Filippo Taglioni started a harsher regime of training of six hours a day, which by 1832 produced in his daughter, Marie, the new image of ballet which has lasted to our own day.

It was then that choreographers of the romantic ballet era like Taglioni, Bournonville, Coralli, and Perrot, gave the movement directions which have been passed through history.

Bournonville in Copenhagen is unique for the balance he maintained between the male and female dancer, where all other choreographers of romantic ballet emphasized the woman at the expense of the man.

Bournonville’s work has survived not only because of the isolation of ballet in Denmark but because all his ballets challenge male dancers as strongly as they challenge the females.

To this day his choreography remains the basis of the style and school of Danish dancers.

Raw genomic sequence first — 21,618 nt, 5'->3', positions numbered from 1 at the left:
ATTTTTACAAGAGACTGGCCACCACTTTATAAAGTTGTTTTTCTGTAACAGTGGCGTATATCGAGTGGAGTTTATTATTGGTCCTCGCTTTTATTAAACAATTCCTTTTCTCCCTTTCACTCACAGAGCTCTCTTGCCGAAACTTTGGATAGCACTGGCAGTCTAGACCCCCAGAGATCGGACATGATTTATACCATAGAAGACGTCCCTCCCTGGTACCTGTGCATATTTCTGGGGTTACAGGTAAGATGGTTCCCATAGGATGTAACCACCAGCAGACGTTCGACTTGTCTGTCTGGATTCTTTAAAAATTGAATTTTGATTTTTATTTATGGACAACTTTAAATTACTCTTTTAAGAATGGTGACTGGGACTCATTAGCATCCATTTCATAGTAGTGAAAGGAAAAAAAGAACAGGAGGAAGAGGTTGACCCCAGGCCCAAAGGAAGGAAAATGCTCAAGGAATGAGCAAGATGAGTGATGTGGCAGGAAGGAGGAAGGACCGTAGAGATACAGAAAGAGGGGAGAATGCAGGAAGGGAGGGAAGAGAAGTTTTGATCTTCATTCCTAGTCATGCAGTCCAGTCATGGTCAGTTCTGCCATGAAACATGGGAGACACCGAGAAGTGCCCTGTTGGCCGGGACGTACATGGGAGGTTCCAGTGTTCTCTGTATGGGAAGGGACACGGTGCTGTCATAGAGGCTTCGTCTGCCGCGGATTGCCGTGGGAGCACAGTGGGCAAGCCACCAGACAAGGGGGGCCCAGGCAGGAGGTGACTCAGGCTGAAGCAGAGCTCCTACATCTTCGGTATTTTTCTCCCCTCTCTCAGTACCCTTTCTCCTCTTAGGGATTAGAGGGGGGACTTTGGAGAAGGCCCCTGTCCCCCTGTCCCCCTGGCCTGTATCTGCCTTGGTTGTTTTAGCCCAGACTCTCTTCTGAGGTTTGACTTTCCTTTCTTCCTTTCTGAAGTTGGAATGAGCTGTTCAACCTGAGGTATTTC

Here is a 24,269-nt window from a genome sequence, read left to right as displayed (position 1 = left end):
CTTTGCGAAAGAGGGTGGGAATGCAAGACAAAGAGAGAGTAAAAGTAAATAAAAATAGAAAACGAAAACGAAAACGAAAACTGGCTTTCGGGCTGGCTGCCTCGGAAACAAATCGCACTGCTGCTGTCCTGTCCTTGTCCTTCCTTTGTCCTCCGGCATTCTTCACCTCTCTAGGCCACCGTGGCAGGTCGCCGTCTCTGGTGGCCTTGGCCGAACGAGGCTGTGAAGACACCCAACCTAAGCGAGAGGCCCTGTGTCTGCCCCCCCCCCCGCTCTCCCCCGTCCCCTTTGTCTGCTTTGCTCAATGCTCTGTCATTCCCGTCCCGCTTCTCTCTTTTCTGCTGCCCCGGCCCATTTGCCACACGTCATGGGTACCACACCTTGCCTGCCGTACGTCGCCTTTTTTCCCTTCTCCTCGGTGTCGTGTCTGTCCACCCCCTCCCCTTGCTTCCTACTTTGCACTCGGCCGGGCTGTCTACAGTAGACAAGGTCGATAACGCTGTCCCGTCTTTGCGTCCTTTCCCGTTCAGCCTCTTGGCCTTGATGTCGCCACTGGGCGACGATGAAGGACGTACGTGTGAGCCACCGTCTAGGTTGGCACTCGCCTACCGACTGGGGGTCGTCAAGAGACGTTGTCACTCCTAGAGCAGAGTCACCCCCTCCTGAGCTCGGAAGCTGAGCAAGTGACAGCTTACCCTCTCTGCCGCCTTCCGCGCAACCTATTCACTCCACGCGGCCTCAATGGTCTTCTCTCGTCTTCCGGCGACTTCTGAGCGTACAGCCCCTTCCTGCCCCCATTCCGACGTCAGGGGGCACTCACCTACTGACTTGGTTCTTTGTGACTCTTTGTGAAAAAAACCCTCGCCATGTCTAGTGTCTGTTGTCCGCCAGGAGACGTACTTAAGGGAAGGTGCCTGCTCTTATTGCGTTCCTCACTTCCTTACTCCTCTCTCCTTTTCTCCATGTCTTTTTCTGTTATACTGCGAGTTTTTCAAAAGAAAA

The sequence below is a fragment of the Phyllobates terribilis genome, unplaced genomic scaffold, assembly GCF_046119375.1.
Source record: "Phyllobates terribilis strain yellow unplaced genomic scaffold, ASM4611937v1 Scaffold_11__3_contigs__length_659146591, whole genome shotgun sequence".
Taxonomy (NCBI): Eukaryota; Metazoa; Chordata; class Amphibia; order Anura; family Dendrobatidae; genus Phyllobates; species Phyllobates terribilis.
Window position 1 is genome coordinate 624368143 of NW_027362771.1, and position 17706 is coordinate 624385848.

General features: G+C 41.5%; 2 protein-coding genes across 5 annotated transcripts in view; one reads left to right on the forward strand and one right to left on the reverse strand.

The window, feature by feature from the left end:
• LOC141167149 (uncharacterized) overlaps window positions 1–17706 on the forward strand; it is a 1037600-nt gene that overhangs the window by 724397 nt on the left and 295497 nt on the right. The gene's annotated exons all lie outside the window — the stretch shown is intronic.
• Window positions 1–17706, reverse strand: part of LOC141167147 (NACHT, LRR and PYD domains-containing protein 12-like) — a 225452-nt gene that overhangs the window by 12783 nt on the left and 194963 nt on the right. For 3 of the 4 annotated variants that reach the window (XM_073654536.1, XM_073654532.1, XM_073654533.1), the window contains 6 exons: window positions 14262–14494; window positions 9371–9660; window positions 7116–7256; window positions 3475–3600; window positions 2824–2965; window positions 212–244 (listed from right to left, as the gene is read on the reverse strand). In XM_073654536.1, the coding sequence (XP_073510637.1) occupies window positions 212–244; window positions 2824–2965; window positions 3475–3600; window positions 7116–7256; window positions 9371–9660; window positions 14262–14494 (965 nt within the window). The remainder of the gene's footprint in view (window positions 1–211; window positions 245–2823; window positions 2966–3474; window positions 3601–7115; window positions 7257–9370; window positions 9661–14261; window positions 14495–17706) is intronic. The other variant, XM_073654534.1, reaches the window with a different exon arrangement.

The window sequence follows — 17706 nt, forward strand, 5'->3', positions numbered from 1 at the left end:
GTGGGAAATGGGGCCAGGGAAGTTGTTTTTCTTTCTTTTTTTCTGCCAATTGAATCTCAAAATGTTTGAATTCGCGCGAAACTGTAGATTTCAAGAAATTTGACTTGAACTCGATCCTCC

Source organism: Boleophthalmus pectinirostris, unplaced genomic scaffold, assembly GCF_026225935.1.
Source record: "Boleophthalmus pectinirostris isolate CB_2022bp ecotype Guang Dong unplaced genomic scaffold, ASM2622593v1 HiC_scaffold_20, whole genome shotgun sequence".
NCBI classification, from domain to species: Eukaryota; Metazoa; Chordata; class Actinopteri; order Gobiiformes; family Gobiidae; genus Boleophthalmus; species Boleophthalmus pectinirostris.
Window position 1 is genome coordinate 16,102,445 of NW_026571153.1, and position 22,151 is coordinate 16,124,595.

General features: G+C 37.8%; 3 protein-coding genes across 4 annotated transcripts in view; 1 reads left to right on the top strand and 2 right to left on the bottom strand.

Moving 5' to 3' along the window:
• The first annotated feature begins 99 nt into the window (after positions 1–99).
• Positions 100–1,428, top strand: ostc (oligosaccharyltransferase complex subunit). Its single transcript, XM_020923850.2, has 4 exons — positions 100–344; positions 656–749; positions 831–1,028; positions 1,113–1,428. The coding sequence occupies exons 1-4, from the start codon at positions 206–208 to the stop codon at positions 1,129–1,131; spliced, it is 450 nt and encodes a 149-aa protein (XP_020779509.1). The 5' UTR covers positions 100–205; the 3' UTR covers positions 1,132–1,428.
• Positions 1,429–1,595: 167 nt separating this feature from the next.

He became a soloist at the Paris Opera in 1826 and danced a season in London before returning to Copenhagen in 1829. Here he created his first ballet and was appointed ballet master soon after until 1877.

In his half-century of life-work, he created the Bournonville style, based on the style of Vestris.

It was evolved through methods of teaching whose principles are described in his technical notes, Etudes Choregraphiques published in 1861, and through the creation of thirty-six ballets and divertissements, a valuable group of which remain in the Danish repertory.

His ballets from the romantic era include:

  • La Sylphide
  • The Fisherman And His Bride
  • Konservatoriet (The Dancing School)
  • La Ventana

Jean Coralli (1779 – 1854) and Jules Perrot (1810 – 1992)

These two were the joint creators of Gizelle and together in this ballet, they show all the ambitions and weaknesses of the romantic ballet era.romantic ballet era